It can be useful for small and medium sized graphs.

Somebody told me that Python has already so much bultin.
Right.

Are there any visualization tool which would depict the random graph
generated by the libraries.
Graph exports in two common formats, like Dot and another. NetworkX
probably exports in Dot too. Look for Graphviz. And there is another
famous sofeware for huge graphs too.

Bye,
bearophile

Oct 5 '06 #5

P: n/a

di********@gmail.com wrote:
Thanks for your quick reply. Since I have not read the documentation, I
was wondering if you can generate random graph and analyze some
peroperties of it like clustering coefficient or graph density. I am a
graph theory student and want to use python for development. Somebody
told me that Python has already so much bultin. Are there any
visualization tool which would depict the random graph generated by the
libraries.
networkx has several random graph generators, including:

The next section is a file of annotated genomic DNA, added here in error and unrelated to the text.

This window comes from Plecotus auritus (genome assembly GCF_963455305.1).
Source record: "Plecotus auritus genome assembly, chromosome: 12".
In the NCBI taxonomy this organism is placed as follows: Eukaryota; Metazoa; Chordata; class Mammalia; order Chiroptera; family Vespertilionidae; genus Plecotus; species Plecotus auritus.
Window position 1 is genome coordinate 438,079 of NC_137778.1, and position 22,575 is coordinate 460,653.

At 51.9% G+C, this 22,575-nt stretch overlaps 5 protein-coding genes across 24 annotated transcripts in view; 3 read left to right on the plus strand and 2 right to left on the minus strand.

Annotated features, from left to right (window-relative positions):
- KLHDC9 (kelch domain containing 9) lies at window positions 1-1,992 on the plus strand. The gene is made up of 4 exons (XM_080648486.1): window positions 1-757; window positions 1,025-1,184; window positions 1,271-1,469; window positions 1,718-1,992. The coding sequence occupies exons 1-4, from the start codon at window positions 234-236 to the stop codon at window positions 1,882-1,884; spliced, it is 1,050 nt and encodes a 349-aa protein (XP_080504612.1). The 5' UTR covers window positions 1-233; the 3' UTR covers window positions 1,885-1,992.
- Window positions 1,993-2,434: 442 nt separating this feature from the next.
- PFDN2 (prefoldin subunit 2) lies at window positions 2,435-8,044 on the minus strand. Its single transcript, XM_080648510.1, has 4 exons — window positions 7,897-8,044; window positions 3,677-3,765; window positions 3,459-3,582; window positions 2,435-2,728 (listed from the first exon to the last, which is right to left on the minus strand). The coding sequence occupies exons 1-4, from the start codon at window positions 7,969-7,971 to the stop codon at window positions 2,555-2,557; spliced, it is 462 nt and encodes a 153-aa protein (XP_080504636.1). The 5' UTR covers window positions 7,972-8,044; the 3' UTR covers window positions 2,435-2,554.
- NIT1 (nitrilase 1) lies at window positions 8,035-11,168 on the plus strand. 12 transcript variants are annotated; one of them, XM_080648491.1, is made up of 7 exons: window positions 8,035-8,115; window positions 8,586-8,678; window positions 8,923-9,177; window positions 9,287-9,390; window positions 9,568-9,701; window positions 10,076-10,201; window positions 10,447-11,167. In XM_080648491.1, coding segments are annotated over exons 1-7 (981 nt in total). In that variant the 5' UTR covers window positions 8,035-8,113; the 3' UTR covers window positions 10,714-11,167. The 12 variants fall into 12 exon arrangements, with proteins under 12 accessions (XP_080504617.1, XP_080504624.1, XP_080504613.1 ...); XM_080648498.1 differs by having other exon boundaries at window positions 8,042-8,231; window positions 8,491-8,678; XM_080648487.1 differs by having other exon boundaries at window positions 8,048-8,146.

barabasi_albert_graph
binomial_graph
erdos_renyi_graph
gnm_random_graph
gnp_random_graph
random_regular_graph
watts_strogatz_graph

and others (e.g. via configuration_model)

For drawing you can use pygraphviz (also available at
networkx.lanl.gov)
or the built-in drawing tools.

e.g.
>>from networkx import *
no_nodes=1000
for p in [ 0.1, 0.2, 0.3]:
g = watts_strogatz_graph(no_nodes, 4, p)
print density(g), average_clustering(g)
be warned that drawing large random graphs are not overly insightful

check the examples

Oct 5 '06 #6

P: n/a
di********@gmail.com wrote:
Is there any library in Python which has implementation of graph
theoretic algorithms and models ?
I don't know much about graph theory, but a coworker who does a lot of
it mentioned something about boost:

http://www.boost.org/libs/graph/doc/python.html
James

--
James Stroud
UCLA-DOE Institute for Genomics and Proteomics
Box 951570
Los Angeles, CA 90095

http://www.jamesstroud.com/
Oct 5 '06 #7

P: n/a
Thanks for all your responses.

Oct 6 '06 #8

P: n/a
Is there any documentation avaialbe for networkx ? I want to have an
implementation of random graphs including watts and strogatz graph.